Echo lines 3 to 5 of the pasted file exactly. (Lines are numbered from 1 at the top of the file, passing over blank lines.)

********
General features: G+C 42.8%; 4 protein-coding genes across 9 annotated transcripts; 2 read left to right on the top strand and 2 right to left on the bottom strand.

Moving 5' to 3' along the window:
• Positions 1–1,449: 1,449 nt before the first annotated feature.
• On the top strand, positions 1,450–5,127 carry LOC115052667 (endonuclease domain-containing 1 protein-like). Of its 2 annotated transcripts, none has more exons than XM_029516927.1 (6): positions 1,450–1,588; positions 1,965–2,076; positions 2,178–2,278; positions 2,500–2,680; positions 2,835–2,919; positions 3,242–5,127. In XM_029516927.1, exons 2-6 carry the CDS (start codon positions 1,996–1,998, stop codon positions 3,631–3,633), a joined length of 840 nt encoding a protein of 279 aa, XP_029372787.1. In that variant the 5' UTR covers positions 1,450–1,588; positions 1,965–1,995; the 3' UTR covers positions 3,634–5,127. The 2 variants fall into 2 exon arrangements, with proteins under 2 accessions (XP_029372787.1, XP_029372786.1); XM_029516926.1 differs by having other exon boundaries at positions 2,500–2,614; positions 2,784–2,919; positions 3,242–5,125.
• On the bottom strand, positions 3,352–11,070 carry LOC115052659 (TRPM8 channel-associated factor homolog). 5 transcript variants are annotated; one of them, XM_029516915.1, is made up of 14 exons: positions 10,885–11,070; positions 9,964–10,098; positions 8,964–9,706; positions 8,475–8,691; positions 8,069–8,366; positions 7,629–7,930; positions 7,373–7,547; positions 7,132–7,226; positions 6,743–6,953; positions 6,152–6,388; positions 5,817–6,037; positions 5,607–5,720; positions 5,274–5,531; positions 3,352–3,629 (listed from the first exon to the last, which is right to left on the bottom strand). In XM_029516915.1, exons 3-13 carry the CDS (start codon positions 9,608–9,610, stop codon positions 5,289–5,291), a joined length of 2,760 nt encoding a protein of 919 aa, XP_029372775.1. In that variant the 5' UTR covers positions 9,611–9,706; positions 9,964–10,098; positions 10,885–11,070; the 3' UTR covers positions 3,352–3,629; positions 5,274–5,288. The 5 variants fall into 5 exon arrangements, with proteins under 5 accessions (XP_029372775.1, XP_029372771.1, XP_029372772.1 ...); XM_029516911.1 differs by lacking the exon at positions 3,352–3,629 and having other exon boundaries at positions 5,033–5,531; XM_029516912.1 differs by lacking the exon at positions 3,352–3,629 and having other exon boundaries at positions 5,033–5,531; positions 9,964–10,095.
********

• Positions 1–1,449: 1,449 nt before the first annotated feature.
• On the top strand, positions 1,450–5,127 carry LOC115052667 (endonuclease domain-containing 1 protein-like). Of its 2 annotated transcripts, none has more exons than XM_029516927.1 (6): positions 1,450–1,588; positions 1,965–2,076; positions 2,178–2,278; positions 2,500–2,680; positions 2,835–2,919; positions 3,242–5,127. In XM_029516927.1, exons 2-6 carry the CDS (start codon positions 1,996–1,998, stop codon positions 3,631–3,633), a joined length of 840 nt encoding a protein of 279 aa, XP_029372787.1. In that variant the 5' UTR covers positions 1,450–1,588; positions 1,965–1,995; the 3' UTR covers positions 3,634–5,127. The 2 variants fall into 2 exon arrangements, with proteins under 2 accessions (XP_029372787.1, XP_029372786.1); XM_029516926.1 differs by having other exon boundaries at positions 2,500–2,614; positions 2,784–2,919; positions 3,242–5,125.
• On the bottom strand, positions 3,352–11,070 carry LOC115052659 (TRPM8 channel-associated factor homolog). 5 transcript variants are annotated; one of them, XM_029516915.1, is made up of 14 exons: positions 10,885–11,070; positions 9,964–10,098; positions 8,964–9,706; positions 8,475–8,691; positions 8,069–8,366; positions 7,629–7,930; positions 7,373–7,547; positions 7,132–7,226; positions 6,743–6,953; positions 6,152–6,388; positions 5,817–6,037; positions 5,607–5,720; positions 5,274–5,531; positions 3,352–3,629 (listed from the first exon to the last, which is right to left on the bottom strand). In XM_029516915.1, exons 3-13 carry the CDS (start codon positions 9,608–9,610, stop codon positions 5,289–5,291), a joined length of 2,760 nt encoding a protein of 919 aa, XP_029372775.1. In that variant the 5' UTR covers positions 9,611–9,706; positions 9,964–10,098; positions 10,885–11,070; the 3' UTR covers positions 3,352–3,629; positions 5,274–5,288. The 5 variants fall into 5 exon arrangements, with proteins under 5 accessions (XP_029372775.1, XP_029372771.1, XP_029372772.1 ...); XM_029516911.1 differs by lacking the exon at positions 3,352–3,629 and having other exon boundaries at positions 5,033–5,531; XM_029516912.1 differs by lacking the exon at positions 3,352–3,629 and having other exon boundaries at positions 5,033–5,531; positions 9,964–10,095.